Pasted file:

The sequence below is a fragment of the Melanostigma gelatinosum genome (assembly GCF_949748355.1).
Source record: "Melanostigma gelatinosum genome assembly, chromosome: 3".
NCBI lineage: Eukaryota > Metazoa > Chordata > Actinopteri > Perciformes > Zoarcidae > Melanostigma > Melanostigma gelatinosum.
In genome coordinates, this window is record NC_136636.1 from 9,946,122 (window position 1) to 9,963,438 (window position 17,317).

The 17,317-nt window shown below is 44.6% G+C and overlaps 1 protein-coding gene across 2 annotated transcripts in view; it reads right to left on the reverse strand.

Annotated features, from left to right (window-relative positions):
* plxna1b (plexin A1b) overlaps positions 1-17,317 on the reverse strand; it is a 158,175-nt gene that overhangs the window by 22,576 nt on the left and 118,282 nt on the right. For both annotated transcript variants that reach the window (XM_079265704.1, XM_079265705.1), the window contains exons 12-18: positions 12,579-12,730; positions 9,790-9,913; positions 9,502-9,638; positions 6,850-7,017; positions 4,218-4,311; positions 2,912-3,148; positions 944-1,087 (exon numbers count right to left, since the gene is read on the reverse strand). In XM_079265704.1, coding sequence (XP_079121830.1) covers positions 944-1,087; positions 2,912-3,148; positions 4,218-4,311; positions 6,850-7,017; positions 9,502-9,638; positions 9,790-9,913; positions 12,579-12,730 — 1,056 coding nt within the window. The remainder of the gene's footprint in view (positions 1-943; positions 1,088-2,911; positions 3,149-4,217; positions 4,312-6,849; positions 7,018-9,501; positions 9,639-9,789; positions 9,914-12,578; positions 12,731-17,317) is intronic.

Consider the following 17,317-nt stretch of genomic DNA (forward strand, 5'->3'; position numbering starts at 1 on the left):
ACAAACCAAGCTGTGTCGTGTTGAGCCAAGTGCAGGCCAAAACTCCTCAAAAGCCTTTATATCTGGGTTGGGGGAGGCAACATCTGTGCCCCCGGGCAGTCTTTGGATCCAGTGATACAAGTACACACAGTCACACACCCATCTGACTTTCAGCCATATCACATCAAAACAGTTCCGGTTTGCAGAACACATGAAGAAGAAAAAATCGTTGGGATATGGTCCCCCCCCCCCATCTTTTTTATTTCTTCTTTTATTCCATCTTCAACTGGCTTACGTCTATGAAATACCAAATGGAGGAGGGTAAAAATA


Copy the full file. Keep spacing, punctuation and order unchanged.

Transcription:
The sequence below is a fragment of the Melanostigma gelatinosum genome (assembly GCF_949748355.1).
Source record: "Melanostigma gelatinosum genome assembly, chromosome: 3".
NCBI lineage: Eukaryota > Metazoa > Chordata > Actinopteri > Perciformes > Zoarcidae > Melanostigma > Melanostigma gelatinosum.
In genome coordinates, this window is record NC_136636.1 from 9,946,122 (window position 1) to 9,963,438 (window position 17,317).

The 17,317-nt window shown below is 44.6% G+C and overlaps 1 protein-coding gene across 2 annotated transcripts in view; it reads right to left on the reverse strand.

Annotated features, from left to right (window-relative positions):
* plxna1b (plexin A1b) overlaps positions 1-17,317 on the reverse strand; it is a 158,175-nt gene that overhangs the window by 22,576 nt on the left and 118,282 nt on the right. For both annotated transcript variants that reach the window (XM_079265704.1, XM_079265705.1), the window contains exons 12-18: positions 12,579-12,730; positions 9,790-9,913; positions 9,502-9,638; positions 6,850-7,017; positions 4,218-4,311; positions 2,912-3,148; positions 944-1,087 (exon numbers count right to left, since the gene is read on the reverse strand). In XM_079265704.1, coding sequence (XP_079121830.1) covers positions 944-1,087; positions 2,912-3,148; positions 4,218-4,311; positions 6,850-7,017; positions 9,502-9,638; positions 9,790-9,913; positions 12,579-12,730 — 1,056 coding nt within the window. The remainder of the gene's footprint in view (positions 1-943; positions 1,088-2,911; positions 3,149-4,217; positions 4,312-6,849; positions 7,018-9,501; positions 9,639-9,789; positions 9,914-12,578; positions 12,731-17,317) is intronic.

Consider the following 17,317-nt stretch of genomic DNA (forward strand, 5'->3'; position numbering starts at 1 on the left):
ACAAACCAAGCTGTGTCGTGTTGAGCCAAGTGCAGGCCAAAACTCCTCAAAAGCCTTTATATCTGGGTTGGGGGAGGCAACATCTGTGCCCCCGGGCAGTCTTTGGATCCAGTGATACAAGTACACACAGTCACACACCCATCTGACTTTCAGCCATATCACATCAAAACAGTTCCGGTTTGCAGAACACATGAAGAAGAAAAAATCGTTGGGATATGGTCCCCCCCCCCCATCTTTTTTATTTCTTCTTTTATTCCATCTTCAACTGGCTTACGTCTATGAAATACCAAATGGAGGAGGGTAAAAATA